Photographs are surprisingly delicate objects—vulnerable to damage sustained through improper handling, poor storage conditions, and even flaws inherent to their own chemistry. In the daily care of the Art Institute’s photography collection, formed in 1949 and comprising approximately 24,000 objects from early daguerreotypes to present-day digital prints and time-based media, photograph conservators take the utmost precautions. They meticulously document a work’s condition; enact preventative measures to keep it safe while it’s stored, shipped, and displayed; and undertake scientific research to learn more about its material composition. When damage is evident, they carry out state-of-the-art treatments, effectively turning back the hands of time.
Since 1982, the Art Institute has maintained a world-class facility devoted to the examination, analysis, preservation, and conservation of photographs, including a cold-storage vault dedicated to color photographs—the
first of its kind in a fine art museum. This exhibition invites visitors to travel behind the scenes of our cutting-edge conservation lab, revealing the numerous steps taken to care for and preserve the collection. Visitors are able to discover how structural and aesthetic integrity is restored to damaged works through microphotographs that uncover characteristic features of papers, artificially aged samples that illustrate the effects of light on dyes, and side-by-side copies of the same image that show the inherent shortcomings of certain processes and the benefits of proper storage conditions.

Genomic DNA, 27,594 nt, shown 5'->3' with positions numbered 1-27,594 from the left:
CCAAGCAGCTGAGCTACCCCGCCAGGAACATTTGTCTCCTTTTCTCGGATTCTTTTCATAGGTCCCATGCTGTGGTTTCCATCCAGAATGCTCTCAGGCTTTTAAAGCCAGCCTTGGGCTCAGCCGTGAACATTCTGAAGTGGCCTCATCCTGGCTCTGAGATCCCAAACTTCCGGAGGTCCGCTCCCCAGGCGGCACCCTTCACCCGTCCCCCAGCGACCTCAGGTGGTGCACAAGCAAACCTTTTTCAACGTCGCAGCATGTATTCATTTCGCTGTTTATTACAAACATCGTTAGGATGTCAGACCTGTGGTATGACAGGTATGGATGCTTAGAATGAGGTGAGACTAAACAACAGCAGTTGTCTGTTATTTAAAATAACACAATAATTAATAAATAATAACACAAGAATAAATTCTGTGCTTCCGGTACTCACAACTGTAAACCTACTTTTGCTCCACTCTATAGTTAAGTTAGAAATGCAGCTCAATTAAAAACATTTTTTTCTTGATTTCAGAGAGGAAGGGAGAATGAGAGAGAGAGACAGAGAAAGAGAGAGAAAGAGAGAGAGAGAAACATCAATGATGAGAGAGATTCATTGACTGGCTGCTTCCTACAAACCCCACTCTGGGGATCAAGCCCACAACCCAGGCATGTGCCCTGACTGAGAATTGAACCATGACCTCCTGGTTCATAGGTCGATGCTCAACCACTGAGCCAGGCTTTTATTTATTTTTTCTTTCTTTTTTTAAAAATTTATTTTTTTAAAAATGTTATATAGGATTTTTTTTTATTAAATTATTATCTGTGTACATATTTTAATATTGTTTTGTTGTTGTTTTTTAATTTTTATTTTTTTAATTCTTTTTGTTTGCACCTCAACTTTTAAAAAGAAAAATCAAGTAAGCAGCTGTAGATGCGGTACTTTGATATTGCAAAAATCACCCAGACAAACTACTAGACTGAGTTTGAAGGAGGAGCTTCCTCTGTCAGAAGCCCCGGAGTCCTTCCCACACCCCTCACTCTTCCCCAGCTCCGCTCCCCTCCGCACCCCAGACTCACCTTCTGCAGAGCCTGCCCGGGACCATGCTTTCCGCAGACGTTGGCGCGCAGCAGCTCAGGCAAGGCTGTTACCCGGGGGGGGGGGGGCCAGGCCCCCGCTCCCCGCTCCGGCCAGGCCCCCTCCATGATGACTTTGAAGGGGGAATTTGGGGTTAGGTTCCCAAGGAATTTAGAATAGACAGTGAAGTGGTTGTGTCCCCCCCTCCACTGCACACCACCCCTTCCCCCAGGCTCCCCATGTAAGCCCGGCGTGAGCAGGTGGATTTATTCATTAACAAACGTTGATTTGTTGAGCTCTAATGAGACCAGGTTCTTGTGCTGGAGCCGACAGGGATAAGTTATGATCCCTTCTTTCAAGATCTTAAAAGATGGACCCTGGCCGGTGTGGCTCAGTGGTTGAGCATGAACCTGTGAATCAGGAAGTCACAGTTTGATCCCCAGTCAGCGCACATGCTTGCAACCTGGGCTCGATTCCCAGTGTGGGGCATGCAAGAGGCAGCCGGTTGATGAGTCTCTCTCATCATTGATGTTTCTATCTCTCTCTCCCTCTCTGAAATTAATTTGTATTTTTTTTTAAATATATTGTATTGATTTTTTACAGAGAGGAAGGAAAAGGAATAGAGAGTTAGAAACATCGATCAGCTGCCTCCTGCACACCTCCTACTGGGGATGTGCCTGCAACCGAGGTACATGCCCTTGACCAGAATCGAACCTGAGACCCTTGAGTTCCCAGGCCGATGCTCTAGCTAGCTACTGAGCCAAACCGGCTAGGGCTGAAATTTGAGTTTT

Through a wide selection of works from the museum’s collection that showcase the technical history of photographic processes from the 19th century to the present, as well as the related conservation, preservation, and connoisseurship issues that attend them, this unique presentation affords the rare opportunity to look at the collection through a conservator’s eyes and see photographs anew.
Taking precise color measurements of photographs, before and after exhibitions, with a spectrophotometer helps conservators detect any changes in color before they become visible to the human eye.